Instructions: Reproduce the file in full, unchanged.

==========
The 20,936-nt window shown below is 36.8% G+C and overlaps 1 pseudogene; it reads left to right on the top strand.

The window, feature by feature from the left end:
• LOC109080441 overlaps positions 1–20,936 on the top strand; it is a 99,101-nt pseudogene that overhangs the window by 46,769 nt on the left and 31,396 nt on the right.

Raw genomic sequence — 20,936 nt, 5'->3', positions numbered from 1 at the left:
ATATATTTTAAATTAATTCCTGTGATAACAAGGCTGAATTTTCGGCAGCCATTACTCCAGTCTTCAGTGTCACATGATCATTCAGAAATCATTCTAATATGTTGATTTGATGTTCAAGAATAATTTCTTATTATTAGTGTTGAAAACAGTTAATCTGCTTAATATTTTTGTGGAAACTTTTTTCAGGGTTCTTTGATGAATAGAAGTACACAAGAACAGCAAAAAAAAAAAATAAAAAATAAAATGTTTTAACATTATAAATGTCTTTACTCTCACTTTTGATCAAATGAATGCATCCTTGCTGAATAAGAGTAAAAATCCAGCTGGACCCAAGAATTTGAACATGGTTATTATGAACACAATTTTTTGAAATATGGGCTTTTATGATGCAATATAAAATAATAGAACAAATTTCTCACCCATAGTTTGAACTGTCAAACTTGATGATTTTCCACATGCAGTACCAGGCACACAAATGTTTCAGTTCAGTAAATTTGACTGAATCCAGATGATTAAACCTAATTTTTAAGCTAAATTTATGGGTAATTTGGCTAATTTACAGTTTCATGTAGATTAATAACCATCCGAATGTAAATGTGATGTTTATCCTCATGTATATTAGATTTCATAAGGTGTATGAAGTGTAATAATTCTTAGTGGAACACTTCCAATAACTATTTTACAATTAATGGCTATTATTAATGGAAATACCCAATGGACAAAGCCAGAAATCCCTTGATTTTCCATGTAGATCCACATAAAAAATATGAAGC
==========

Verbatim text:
The 20,936-nt window shown below is 36.8% G+C and overlaps 1 pseudogene; it reads left to right on the top strand.

The window, feature by feature from the left end:
• LOC109080441 overlaps positions 1–20,936 on the top strand; it is a 99,101-nt pseudogene that overhangs the window by 46,769 nt on the left and 31,396 nt on the right.

Raw genomic sequence — 20,936 nt, 5'->3', positions numbered from 1 at the left:
ATATATTTTAAATTAATTCCTGTGATAACAAGGCTGAATTTTCGGCAGCCATTACTCCAGTCTTCAGTGTCACATGATCATTCAGAAATCATTCTAATATGTTGATTTGATGTTCAAGAATAATTTCTTATTATTAGTGTTGAAAACAGTTAATCTGCTTAATATTTTTGTGGAAACTTTTTTCAGGGTTCTTTGATGAATAGAAGTACACAAGAACAGCAAAAAAAAAAAATAAAAAATAAAATGTTTTAACATTATAAATGTCTTTACTCTCACTTTTGATCAAATGAATGCATCCTTGCTGAATAAGAGTAAAAATCCAGCTGGACCCAAGAATTTGAACATGGTTATTATGAACACAATTTTTTGAAATATGGGCTTTTATGATGCAATATAAAATAATAGAACAAATTTCTCACCCATAGTTTGAACTGTCAAACTTGATGATTTTCCACATGCAGTACCAGGCACACAAATGTTTCAGTTCAGTAAATTTGACTGAATCCAGATGATTAAACCTAATTTTTAAGCTAAATTTATGGGTAATTTGGCTAATTTACAGTTTCATGTAGATTAATAACCATCCGAATGTAAATGTGATGTTTATCCTCATGTATATTAGATTTCATAAGGTGTATGAAGTGTAATAATTCTTAGTGGAACACTTCCAATAACTATTTTACAATTAATGGCTATTATTAATGGAAATACCCAATGGACAAAGCCAGAAATCCCTTGATTTTCCATGTAGATCCACATAAAAAATATGAAGC